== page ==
What Does "F-READ-OM" Mean?


Freedom to read. Something we must stand strong for.

AlvaradoFrazier

creative commons site





love books, maybe not as much as the woman shown here, but I could definitely see myself with a minute bookshelf of my favorites, tattooed above my shoulder blade. That’s how much I esteem books.

So it pisses me off whenever I hear about another book being banned-and I’m not talking about banned books in Iraq or North Korea, I’m talking about banned books here, in the U.S.A.

Chaucer’s “The Canterbury Tales” failed to make it through the US Post in 1873, its stories deemed “obscene” and “filthy.” Oh, I definitely remember that one. It was on my Freshman reading list at the conservative Catholic school I attended. Racy! (I jest.)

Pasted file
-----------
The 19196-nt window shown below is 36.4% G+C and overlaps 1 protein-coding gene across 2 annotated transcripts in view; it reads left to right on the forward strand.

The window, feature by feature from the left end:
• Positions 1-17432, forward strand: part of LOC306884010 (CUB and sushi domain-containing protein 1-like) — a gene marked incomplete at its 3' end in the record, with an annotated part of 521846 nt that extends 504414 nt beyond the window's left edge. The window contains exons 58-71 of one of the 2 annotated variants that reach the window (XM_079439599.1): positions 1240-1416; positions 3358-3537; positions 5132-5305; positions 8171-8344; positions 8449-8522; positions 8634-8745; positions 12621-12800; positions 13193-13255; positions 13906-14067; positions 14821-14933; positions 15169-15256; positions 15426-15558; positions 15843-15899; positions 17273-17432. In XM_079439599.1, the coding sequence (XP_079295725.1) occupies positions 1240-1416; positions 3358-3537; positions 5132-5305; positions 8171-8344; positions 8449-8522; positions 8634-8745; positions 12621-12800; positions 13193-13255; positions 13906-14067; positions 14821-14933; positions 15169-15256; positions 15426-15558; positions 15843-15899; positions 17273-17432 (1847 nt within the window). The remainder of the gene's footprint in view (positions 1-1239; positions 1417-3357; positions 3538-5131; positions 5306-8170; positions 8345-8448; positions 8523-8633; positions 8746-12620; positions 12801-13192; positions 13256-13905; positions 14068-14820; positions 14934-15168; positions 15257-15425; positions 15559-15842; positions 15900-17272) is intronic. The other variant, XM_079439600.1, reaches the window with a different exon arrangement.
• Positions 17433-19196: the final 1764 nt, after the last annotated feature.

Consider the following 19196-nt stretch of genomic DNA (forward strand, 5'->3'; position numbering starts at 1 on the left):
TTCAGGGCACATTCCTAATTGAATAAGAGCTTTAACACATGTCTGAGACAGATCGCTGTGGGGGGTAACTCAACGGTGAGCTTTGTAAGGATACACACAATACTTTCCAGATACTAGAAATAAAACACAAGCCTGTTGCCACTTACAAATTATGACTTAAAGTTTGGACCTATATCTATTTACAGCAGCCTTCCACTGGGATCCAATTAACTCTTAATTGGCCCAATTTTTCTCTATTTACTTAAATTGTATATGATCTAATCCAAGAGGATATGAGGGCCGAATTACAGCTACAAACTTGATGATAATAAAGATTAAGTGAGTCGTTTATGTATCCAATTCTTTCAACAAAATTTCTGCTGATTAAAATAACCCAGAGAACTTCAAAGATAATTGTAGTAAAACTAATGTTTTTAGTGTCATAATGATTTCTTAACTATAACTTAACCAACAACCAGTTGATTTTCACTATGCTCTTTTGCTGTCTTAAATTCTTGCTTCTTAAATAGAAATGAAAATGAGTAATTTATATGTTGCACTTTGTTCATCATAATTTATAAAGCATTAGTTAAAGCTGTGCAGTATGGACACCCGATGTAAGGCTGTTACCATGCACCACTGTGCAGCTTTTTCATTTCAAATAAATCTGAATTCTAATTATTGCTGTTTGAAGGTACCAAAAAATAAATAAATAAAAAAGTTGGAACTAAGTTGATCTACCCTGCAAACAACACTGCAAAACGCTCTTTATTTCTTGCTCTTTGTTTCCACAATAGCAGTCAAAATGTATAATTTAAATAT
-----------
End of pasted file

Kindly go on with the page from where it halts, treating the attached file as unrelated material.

Steinbeck’s “The Grapes of Wrath,” was also temporarily banned in California in 1939, for its allegedly unflattering portrayal of the Monterey/Salinas area. The Supreme Court overturned the prohibitions on these and other books since then.

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